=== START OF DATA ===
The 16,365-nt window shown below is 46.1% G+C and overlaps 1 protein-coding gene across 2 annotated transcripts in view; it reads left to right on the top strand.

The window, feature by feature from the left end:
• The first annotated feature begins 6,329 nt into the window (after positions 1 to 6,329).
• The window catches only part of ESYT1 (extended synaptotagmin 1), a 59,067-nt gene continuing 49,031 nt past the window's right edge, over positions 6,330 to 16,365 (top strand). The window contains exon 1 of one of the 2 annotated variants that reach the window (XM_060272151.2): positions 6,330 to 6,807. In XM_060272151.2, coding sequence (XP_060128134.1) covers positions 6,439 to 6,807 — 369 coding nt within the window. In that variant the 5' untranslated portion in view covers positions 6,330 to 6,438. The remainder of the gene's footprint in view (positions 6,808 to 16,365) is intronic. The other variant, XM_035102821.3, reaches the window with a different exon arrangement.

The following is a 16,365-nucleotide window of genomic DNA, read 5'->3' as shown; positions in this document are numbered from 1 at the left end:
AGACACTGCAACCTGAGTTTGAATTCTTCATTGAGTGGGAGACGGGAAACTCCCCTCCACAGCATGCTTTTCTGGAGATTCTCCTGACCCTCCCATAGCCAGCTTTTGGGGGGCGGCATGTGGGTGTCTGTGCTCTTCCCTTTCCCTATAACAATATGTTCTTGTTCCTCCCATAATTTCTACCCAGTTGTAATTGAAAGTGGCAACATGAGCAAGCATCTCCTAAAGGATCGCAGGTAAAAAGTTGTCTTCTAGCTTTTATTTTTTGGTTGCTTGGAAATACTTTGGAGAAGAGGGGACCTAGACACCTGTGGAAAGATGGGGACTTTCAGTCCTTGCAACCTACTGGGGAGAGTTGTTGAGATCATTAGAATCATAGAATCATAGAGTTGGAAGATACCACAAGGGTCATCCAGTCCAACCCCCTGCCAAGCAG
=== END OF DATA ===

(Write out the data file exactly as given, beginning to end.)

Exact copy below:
The 16,365-nt window shown below is 46.1% G+C and overlaps 1 protein-coding gene across 2 annotated transcripts in view; it reads left to right on the top strand.

The window, feature by feature from the left end:
• The first annotated feature begins 6,329 nt into the window (after positions 1 to 6,329).
• The window catches only part of ESYT1 (extended synaptotagmin 1), a 59,067-nt gene continuing 49,031 nt past the window's right edge, over positions 6,330 to 16,365 (top strand). The window contains exon 1 of one of the 2 annotated variants that reach the window (XM_060272151.2): positions 6,330 to 6,807. In XM_060272151.2, coding sequence (XP_060128134.1) covers positions 6,439 to 6,807 — 369 coding nt within the window. In that variant the 5' untranslated portion in view covers positions 6,330 to 6,438. The remainder of the gene's footprint in view (positions 6,808 to 16,365) is intronic. The other variant, XM_035102821.3, reaches the window with a different exon arrangement.

The following is a 16,365-nucleotide window of genomic DNA, read 5'->3' as shown; positions in this document are numbered from 1 at the left end:
AGACACTGCAACCTGAGTTTGAATTCTTCATTGAGTGGGAGACGGGAAACTCCCCTCCACAGCATGCTTTTCTGGAGATTCTCCTGACCCTCCCATAGCCAGCTTTTGGGGGGCGGCATGTGGGTGTCTGTGCTCTTCCCTTTCCCTATAACAATATGTTCTTGTTCCTCCCATAATTTCTACCCAGTTGTAATTGAAAGTGGCAACATGAGCAAGCATCTCCTAAAGGATCGCAGGTAAAAAGTTGTCTTCTAGCTTTTATTTTTTGGTTGCTTGGAAATACTTTGGAGAAGAGGGGACCTAGACACCTGTGGAAAGATGGGGACTTTCAGTCCTTGCAACCTACTGGGGAGAGTTGTTGAGATCATTAGAATCATAGAATCATAGAGTTGGAAGATACCACAAGGGTCATCCAGTCCAACCCCCTGCCAAGCAG